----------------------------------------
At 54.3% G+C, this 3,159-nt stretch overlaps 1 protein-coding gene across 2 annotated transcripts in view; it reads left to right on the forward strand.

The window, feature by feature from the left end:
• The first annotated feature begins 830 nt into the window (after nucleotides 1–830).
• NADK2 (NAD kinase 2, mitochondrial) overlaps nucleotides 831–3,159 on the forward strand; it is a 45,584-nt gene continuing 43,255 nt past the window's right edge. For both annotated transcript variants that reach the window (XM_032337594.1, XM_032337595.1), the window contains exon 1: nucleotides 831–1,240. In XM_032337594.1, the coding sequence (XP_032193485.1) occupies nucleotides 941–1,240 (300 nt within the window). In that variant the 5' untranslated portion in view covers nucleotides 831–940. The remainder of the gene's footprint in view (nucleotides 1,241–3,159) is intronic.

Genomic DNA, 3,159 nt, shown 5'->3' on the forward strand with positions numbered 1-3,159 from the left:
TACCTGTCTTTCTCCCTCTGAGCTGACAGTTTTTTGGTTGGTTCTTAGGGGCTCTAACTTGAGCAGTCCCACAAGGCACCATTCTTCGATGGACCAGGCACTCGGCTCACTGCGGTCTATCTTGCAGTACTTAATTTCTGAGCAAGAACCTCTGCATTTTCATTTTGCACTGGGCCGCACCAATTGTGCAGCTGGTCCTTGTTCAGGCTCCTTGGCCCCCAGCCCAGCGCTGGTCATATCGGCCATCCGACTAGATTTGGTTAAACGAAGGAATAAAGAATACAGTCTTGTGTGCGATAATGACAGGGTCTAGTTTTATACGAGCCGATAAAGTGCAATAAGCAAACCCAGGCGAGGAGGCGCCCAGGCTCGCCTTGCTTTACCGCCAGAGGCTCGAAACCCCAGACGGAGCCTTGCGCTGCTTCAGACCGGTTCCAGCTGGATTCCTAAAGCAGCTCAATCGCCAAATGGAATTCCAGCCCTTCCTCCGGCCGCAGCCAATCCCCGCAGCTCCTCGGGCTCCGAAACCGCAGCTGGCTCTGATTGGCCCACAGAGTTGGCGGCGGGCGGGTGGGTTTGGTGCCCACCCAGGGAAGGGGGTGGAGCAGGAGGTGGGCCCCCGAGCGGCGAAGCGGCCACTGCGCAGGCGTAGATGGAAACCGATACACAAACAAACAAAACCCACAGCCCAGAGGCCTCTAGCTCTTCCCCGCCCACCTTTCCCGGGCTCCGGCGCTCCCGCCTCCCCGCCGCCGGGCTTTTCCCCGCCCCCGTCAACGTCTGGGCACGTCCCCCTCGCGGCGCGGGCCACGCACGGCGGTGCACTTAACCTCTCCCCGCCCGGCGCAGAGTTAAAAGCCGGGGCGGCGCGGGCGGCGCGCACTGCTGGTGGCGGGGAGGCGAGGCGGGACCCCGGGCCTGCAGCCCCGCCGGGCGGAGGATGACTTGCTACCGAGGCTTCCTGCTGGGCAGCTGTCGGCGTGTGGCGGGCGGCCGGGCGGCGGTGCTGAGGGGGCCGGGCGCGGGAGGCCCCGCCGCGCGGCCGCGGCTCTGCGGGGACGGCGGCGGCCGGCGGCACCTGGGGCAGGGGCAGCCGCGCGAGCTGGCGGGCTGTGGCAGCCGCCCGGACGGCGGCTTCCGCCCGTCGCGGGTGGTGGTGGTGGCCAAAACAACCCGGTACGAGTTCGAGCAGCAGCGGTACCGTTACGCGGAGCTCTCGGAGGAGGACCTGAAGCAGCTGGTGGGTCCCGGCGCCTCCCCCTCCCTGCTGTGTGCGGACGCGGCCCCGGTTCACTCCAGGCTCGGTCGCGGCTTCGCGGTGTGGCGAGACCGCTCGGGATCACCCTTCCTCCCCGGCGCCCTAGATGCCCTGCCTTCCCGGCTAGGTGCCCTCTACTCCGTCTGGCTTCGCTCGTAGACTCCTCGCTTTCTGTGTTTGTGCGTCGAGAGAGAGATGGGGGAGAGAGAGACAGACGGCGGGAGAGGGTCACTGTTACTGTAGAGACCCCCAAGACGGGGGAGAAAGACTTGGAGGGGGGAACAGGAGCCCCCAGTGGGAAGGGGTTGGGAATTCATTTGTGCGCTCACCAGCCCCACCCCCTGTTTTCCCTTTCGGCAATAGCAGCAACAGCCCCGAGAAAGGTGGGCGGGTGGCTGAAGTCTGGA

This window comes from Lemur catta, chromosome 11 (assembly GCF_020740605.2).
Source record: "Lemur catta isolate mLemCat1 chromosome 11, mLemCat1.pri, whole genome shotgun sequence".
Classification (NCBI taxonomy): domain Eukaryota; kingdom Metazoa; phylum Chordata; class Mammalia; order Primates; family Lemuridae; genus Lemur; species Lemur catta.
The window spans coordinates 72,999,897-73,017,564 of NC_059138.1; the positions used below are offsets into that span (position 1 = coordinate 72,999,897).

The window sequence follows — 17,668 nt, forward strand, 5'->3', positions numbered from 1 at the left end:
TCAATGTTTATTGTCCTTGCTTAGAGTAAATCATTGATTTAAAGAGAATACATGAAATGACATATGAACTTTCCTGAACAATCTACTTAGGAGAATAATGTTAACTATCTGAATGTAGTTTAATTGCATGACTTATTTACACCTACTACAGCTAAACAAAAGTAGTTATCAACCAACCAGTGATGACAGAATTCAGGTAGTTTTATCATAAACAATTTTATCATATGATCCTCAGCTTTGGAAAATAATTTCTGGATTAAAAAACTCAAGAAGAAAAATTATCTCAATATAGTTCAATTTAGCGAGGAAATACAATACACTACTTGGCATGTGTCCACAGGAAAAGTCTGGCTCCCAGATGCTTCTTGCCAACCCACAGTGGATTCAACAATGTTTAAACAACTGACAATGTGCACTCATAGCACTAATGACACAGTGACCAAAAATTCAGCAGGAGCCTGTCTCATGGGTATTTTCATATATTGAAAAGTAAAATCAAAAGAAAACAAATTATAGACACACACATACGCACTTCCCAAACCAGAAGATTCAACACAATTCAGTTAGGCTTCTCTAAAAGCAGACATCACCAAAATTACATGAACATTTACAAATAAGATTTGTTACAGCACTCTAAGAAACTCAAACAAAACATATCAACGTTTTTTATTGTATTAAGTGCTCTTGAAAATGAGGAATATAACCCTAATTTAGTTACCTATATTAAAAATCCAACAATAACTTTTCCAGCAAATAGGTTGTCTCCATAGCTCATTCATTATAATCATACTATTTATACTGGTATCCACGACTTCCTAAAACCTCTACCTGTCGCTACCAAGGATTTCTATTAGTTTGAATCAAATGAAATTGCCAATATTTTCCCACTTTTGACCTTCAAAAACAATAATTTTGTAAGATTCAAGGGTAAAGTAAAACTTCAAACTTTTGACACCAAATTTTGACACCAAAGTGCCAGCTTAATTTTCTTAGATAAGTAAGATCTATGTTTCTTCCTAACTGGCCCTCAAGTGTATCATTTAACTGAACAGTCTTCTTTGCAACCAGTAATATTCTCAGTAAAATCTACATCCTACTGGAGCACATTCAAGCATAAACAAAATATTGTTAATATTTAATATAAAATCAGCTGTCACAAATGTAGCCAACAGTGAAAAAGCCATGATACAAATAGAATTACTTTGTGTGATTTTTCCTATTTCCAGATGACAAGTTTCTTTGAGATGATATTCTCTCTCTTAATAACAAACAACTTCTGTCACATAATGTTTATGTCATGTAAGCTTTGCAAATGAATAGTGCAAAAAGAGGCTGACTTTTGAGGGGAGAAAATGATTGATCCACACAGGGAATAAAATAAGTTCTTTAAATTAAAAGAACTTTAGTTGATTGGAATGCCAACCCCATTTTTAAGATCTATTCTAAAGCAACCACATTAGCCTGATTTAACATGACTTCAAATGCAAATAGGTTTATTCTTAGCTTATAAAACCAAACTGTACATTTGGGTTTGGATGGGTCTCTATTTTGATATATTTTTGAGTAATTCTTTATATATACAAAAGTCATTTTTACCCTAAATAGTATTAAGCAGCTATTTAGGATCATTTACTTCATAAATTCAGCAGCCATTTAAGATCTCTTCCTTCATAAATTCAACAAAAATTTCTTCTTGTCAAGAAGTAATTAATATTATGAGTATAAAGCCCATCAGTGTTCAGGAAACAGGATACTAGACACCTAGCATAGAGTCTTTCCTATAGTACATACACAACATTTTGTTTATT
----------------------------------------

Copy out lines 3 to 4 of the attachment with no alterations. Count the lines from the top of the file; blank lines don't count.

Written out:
• The first annotated feature begins 830 nt into the window (after nucleotides 1–830).
• NADK2 (NAD kinase 2, mitochondrial) overlaps nucleotides 831–3,159 on the forward strand; it is a 45,584-nt gene continuing 43,255 nt past the window's right edge. For both annotated transcript variants that reach the window (XM_032337594.1, XM_032337595.1), the window contains exon 1: nucleotides 831–1,240. In XM_032337594.1, the coding sequence (XP_032193485.1) occupies nucleotides 941–1,240 (300 nt within the window). In that variant the 5' untranslated portion in view covers nucleotides 831–940. The remainder of the gene's footprint in view (nucleotides 1,241–3,159) is intronic.